If you have been injured on the job, or have an occupational disease, you may have questions about Workers’ Compensation. It can be difficult to get the answers you need and to know what you should do. At Fitzgerald & Bomier, we provide answers to all the questions you may have after an injury at work. We understand that when you aren’t able to work, time is of the essence.
Contact us for free legal consultations. All fees are contingent on our office obtaining a recovery of benefits for you. We know what you are going through, and we are here to help.
A few of the ways we can help you with workers’ compensation claims are:
- Contacting the Wisconsin Department of Workforce Development when part or all of your claim has been denied
- Responding to medical payment requests from doctors, hospitals, and health insurers
- Representing you at a workers’ compensation hearing
- Filing Hearing Applications
- Seeking responses from the insurance companies when they fail to respond in a timely manner
- Obtaining information on benefits that are owed and explaining how they are calculated
- Negotiating resolutions of medical expenses and disability benefits
- Contacting your physicians about information the insurance company will need to pay your claim
- Assisting you with post-injury matters involving re-employment, vocational rehabilitation or re-schooling, and determining your loss of earning capacity
- Responding to insurance companies on questions about your accident or injury
We Have The Answers To Your Questions.
Workers’ Compensation laws in Wisconsin entitle you to certain benefits when you get injured. These benefits can include payment of medical bills, benefits for lost wages, permanent disability benefits and more. Your employer’s Workers’ Compensation insurance company is responsible for paying these benefits. However, many times your questions go unanswered. Questions like:
- What happens if I miss work for this injury?
- Can I get Workers’ Comp?
- How are my weekly disability benefits calculated?
- How much am I paid for lost wages?
- Can I receive other disability benefits while receiving Workers’ Compensation?
- What happens to my benefits while I am off work?
- Is Workers’ Compensation taxable?
- Can I sue my employer for my injury?
- Can I pick my own doctor?
- What treatment expenses are covered?
- What happens if I can’t return to my job?
- Do I have to accept light duty or alternate work offered by my employer?
- Can my employer fire me?
- Am I entitled to receive Unemployment Compensation?
- Do I get paid for a permanent injury?
- Do I get help finding a new job?
With more than 35 years of legal experience helping injured workers in Wisconsin, we are here to provide you with the legal advice and representation necessary to make sure that you receive all the Workers’ Compensation benefits and medical expense coverage to which you are entitled. Our consultations are free and all fees are contingent on our office obtaining a recovery of benefits for you.
If You Have Been Injured On The Job
If you are injured while working, or develop an occupational disease, you should notify your employer as quickly as possible. Delays in telling your employer about an injury can hinder your claim.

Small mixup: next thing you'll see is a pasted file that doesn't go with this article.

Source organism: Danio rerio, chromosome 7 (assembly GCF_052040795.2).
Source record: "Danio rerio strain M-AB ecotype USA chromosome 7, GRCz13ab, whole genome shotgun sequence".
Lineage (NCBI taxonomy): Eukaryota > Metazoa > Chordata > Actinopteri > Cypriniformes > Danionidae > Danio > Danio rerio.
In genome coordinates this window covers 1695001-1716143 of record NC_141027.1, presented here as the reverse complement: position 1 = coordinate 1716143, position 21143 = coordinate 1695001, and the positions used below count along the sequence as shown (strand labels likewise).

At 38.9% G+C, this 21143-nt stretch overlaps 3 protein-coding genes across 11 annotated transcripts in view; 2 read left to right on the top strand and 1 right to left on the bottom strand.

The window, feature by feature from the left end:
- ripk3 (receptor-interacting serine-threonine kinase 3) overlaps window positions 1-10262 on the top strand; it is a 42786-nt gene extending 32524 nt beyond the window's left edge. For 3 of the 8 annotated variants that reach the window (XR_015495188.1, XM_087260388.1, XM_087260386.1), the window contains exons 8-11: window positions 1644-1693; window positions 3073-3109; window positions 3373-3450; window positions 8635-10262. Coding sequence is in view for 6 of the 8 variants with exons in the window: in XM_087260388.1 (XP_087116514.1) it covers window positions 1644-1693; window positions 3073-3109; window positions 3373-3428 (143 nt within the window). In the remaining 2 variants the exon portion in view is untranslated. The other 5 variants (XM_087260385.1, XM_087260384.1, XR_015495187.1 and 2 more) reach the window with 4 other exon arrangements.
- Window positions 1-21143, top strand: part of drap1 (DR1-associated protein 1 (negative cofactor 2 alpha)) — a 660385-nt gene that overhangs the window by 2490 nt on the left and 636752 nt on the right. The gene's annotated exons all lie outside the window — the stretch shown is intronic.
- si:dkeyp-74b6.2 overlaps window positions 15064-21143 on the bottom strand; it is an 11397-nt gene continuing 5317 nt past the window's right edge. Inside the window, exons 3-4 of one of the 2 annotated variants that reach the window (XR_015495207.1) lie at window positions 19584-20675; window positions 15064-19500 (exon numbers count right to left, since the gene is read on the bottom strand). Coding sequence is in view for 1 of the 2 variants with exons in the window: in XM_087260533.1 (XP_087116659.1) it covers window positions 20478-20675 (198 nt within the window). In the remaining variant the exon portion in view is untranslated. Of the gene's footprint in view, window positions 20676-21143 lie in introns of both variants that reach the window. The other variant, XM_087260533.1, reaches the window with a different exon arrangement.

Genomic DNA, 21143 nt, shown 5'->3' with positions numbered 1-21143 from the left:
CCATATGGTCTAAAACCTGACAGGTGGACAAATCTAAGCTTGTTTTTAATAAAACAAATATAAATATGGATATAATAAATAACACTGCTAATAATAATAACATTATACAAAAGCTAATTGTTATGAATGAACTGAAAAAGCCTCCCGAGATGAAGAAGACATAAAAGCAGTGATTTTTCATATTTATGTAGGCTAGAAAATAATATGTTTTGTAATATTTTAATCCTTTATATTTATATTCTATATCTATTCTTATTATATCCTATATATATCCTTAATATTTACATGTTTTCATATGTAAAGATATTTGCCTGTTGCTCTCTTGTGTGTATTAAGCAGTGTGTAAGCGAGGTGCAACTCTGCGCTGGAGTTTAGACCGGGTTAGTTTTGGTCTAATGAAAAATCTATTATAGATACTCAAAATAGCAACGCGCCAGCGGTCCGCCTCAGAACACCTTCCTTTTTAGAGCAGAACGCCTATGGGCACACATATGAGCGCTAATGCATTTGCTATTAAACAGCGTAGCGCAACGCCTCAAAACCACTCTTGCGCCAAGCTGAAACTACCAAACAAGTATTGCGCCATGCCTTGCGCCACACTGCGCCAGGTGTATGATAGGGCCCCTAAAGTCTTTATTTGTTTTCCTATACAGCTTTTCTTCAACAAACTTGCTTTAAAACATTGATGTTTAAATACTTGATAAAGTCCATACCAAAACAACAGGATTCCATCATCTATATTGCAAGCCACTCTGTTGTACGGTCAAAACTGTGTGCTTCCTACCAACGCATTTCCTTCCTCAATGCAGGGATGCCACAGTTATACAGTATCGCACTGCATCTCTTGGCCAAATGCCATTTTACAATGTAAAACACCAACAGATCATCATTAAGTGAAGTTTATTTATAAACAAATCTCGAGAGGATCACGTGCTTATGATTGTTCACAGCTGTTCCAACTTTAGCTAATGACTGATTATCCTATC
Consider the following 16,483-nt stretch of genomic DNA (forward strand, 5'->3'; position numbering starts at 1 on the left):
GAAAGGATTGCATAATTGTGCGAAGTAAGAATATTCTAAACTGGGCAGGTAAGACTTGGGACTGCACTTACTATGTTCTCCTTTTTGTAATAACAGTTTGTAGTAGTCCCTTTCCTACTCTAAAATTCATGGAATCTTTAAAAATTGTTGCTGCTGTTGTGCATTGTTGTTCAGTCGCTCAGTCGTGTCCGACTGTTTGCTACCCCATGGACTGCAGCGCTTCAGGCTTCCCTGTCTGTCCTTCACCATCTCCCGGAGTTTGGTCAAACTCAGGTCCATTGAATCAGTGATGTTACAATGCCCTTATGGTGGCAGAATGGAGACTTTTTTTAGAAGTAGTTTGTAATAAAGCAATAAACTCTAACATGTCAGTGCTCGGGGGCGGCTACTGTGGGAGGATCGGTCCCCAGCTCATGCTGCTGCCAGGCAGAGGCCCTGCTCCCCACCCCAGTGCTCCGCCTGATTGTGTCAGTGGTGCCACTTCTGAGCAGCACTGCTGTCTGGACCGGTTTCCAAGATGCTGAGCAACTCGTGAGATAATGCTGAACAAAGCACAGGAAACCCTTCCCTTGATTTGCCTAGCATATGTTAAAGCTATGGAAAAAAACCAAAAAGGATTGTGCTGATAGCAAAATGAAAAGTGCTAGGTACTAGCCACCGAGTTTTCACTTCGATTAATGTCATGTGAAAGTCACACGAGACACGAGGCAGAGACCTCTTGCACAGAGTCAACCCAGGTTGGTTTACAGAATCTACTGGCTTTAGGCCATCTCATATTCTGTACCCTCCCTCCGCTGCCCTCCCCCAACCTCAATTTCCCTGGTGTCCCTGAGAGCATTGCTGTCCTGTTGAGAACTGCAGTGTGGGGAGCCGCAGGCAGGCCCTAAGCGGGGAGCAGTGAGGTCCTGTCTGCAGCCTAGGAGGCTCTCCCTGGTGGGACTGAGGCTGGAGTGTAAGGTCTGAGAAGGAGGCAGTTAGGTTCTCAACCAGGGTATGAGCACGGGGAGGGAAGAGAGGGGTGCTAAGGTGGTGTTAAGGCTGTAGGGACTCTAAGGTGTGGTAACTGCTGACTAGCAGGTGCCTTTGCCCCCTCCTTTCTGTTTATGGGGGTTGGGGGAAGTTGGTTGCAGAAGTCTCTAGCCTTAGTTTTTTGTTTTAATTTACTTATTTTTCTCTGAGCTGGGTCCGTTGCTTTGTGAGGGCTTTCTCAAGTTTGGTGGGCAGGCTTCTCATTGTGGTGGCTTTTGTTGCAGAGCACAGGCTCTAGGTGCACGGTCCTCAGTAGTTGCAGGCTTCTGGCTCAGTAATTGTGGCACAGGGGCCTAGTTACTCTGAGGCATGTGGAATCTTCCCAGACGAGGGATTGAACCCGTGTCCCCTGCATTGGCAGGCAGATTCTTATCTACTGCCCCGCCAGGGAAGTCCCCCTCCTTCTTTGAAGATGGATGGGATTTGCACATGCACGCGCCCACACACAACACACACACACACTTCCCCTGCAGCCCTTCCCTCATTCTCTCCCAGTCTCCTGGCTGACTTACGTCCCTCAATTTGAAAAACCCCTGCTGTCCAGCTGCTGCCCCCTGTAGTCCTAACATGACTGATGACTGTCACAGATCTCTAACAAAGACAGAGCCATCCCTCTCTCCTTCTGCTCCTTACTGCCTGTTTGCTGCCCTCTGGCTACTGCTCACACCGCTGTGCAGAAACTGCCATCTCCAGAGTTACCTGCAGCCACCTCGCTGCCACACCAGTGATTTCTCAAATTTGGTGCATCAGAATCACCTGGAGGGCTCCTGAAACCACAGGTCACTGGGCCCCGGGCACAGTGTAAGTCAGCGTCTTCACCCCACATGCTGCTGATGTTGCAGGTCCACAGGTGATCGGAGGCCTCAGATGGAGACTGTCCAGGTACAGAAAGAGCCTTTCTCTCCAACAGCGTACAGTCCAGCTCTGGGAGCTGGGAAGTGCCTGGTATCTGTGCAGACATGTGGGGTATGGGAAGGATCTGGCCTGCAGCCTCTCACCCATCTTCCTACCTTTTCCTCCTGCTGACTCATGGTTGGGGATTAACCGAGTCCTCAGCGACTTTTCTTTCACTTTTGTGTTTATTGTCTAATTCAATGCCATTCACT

You should promptly seek medical treatment for your injury. Be sure to tell your doctor how your injury occurred… BE SPECIFIC! After you have received medical treatment, you should notify your employer and tell them about any work restrictions given to you by your doctor. Your employer is then obligated to contact their Workers’ Compensation insurance company about your claim. The insurance company will then contact you directly. If you do not receive contact from the insurance carrier within a specific time period after your injury, there may be a problem, and you should consult with an attorney.
What To Do If Your Claim Is Denied?
If some, or all, of your claim has been denied by the insurance carrier or your employer, Wisconsin law requires that you be notified in writing. The next step is to file an application for hearing with the State of Wisconsin Workers’ Compensation Division. Before filing the hearing application, you should consult with an experienced Workers’ Compensation attorney who devotes a significant portion of their practice to handling Workers’ Compensation claims.
At Fitzgerald & Bomier, we provide the necessary guidance to help you with this process. You will need to keep accurate information regarding treatment recommendations and work restrictions as prescribed by your doctor as well as the amount of short-term disability or other benefits you receive while you recover. This may include any unemployment benefits recovered. It is also important to submit all medical bills you receive to your group health insurance or other coverage you may have for treatment expenses. They may be reimbursed at a later date for any payments they make.
Types Of Worker Compensation Benefits Available
The amount and duration of benefits may vary depending on the type and severity of your injury. Generally Workers’ Compensation pays, in addition to medical expenses, temporary disability benefits for each week or partial week of missed work. This benefit is paid at two thirds of your average weekly wage or salary at the time of your injury. If a permanent injury occurs, then a permanent disability benefit is paid based on a formula outlined in the State law. Your doctor is involved in determining the extent of permanent disability that may have occurred. If you are unable to continue your job because of a permanent injury, there are additional benefits paid to you to retrain you for a new job or compensate you for your loss of earning capacity. Finally, for very serious injuries, further compensation is paid to those individuals who can no longer work due to disabilities from the work injury or for death that may result after an injury.